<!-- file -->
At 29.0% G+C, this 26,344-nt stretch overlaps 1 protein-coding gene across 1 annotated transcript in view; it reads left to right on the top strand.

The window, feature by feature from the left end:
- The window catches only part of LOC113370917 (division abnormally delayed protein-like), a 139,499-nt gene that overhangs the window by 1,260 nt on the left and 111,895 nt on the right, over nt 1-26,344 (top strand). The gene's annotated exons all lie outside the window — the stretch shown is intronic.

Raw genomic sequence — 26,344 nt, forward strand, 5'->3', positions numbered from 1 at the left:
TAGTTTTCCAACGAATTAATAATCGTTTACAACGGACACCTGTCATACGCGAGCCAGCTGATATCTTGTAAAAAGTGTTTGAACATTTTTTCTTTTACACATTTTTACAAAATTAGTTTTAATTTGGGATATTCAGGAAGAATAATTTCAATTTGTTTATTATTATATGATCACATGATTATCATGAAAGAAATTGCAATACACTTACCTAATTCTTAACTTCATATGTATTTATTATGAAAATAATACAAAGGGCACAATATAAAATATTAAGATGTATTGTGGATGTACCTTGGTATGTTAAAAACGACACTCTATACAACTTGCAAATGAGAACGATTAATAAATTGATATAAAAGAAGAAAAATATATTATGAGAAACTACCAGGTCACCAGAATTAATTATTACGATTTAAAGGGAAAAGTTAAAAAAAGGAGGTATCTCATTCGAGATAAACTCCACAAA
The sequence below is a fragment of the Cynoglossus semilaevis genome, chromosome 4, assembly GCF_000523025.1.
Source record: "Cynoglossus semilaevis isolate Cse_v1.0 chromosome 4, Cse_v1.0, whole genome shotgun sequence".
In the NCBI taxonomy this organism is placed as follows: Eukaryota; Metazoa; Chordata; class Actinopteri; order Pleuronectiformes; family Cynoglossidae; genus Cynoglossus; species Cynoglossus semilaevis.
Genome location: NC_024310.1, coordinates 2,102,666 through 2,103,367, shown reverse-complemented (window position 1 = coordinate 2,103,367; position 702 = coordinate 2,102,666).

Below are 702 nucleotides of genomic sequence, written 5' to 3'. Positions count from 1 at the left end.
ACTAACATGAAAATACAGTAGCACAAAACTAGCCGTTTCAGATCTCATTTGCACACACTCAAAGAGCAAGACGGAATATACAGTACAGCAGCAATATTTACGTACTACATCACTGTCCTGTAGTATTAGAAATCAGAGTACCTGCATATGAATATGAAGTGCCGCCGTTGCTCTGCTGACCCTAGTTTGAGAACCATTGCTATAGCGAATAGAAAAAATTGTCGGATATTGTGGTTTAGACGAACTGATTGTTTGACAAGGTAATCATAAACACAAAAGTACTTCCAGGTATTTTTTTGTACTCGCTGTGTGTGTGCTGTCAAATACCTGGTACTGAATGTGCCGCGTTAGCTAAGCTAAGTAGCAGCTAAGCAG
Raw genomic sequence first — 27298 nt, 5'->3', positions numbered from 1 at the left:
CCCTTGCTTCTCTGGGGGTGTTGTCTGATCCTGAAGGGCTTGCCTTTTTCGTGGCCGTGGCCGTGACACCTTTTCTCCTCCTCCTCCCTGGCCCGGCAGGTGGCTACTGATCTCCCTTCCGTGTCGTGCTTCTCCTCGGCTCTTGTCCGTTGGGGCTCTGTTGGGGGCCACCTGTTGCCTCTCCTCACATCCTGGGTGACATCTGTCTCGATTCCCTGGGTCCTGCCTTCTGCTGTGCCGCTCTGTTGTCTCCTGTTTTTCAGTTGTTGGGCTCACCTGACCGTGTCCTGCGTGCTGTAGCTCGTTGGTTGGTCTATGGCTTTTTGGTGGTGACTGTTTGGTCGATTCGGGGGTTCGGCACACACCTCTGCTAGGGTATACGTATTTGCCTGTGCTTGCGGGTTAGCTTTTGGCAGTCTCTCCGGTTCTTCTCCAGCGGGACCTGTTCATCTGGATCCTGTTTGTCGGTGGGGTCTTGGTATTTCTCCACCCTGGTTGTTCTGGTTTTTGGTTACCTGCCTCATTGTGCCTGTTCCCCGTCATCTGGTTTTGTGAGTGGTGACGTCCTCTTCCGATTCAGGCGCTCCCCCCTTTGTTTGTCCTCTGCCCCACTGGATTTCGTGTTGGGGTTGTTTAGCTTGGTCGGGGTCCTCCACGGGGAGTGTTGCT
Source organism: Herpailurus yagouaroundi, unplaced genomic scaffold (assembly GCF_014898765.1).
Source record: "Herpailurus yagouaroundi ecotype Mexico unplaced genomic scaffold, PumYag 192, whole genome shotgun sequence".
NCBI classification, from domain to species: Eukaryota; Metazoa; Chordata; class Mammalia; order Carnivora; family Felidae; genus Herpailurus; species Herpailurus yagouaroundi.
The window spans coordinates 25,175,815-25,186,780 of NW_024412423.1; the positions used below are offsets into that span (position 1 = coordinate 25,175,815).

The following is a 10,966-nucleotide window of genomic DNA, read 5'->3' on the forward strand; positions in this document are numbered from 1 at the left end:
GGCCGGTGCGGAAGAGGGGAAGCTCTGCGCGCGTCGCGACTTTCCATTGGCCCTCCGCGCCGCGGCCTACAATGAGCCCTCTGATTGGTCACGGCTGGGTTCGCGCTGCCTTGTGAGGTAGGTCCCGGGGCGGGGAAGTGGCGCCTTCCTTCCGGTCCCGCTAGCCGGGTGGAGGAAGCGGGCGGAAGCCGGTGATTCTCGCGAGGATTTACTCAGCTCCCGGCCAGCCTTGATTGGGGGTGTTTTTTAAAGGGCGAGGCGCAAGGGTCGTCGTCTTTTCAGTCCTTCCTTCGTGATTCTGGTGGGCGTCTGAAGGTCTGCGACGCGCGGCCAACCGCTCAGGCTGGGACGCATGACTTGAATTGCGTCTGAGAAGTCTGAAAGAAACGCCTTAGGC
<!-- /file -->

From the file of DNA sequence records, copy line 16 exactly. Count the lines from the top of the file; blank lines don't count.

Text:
NCBI classification, from domain to species: Eukaryota; Metazoa; Chordata; class Mammalia; order Carnivora; family Felidae; genus Herpailurus; species Herpailurus yagouaroundi.